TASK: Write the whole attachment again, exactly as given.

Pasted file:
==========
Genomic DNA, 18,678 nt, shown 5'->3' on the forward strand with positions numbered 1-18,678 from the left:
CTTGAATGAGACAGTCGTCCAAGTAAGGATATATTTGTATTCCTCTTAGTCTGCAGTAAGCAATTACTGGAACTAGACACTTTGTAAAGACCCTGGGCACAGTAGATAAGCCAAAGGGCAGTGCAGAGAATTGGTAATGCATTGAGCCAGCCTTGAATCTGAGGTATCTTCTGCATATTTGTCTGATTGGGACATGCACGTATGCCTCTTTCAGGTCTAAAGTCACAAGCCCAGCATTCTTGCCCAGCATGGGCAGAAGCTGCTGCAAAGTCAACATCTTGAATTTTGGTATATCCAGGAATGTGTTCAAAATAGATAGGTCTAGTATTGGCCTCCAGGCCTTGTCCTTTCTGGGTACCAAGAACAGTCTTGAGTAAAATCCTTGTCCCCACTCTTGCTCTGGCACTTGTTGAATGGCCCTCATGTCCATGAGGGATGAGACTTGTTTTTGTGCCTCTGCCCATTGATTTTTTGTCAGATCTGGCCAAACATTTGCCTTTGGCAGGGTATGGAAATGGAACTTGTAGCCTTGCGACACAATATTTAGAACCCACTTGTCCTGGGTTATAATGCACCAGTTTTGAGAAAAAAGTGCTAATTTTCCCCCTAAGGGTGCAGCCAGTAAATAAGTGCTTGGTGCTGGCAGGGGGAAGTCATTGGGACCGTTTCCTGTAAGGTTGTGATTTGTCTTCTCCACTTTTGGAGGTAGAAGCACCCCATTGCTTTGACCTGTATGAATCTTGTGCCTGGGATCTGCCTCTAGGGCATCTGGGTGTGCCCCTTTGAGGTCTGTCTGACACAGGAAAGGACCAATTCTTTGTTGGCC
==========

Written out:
Genomic DNA, 18,678 nt, shown 5'->3' on the forward strand with positions numbered 1-18,678 from the left:
CTTGAATGAGACAGTCGTCCAAGTAAGGATATATTTGTATTCCTCTTAGTCTGCAGTAAGCAATTACTGGAACTAGACACTTTGTAAAGACCCTGGGCACAGTAGATAAGCCAAAGGGCAGTGCAGAGAATTGGTAATGCATTGAGCCAGCCTTGAATCTGAGGTATCTTCTGCATATTTGTCTGATTGGGACATGCACGTATGCCTCTTTCAGGTCTAAAGTCACAAGCCCAGCATTCTTGCCCAGCATGGGCAGAAGCTGCTGCAAAGTCAACATCTTGAATTTTGGTATATCCAGGAATGTGTTCAAAATAGATAGGTCTAGTATTGGCCTCCAGGCCTTGTCCTTTCTGGGTACCAAGAACAGTCTTGAGTAAAATCCTTGTCCCCACTCTTGCTCTGGCACTTGTTGAATGGCCCTCATGTCCATGAGGGATGAGACTTGTTTTTGTGCCTCTGCCCATTGATTTTTTGTCAGATCTGGCCAAACATTTGCCTTTGGCAGGGTATGGAAATGGAACTTGTAGCCTTGCGACACAATATTTAGAACCCACTTGTCCTGGGTTATAATGCACCAGTTTTGAGAAAAAAGTGCTAATTTTCCCCCTAAGGGTGCAGCCAGTAAATAAGTGCTTGGTGCTGGCAGGGGGAAGTCATTGGGACCGTTTCCTGTAAGGTTGTGATTTGTCTTCTCCACTTTTGGAGGTAGAAGCACCCCATTGCTTTGACCTGTATGAATCTTGTGCCTGGGATCTGCCTCTAGGGCATCTGGGTGTGCCCCTTTGAGGTCTGTCTGACACAGGAAAGGACCAATTCTTTGTTGGCC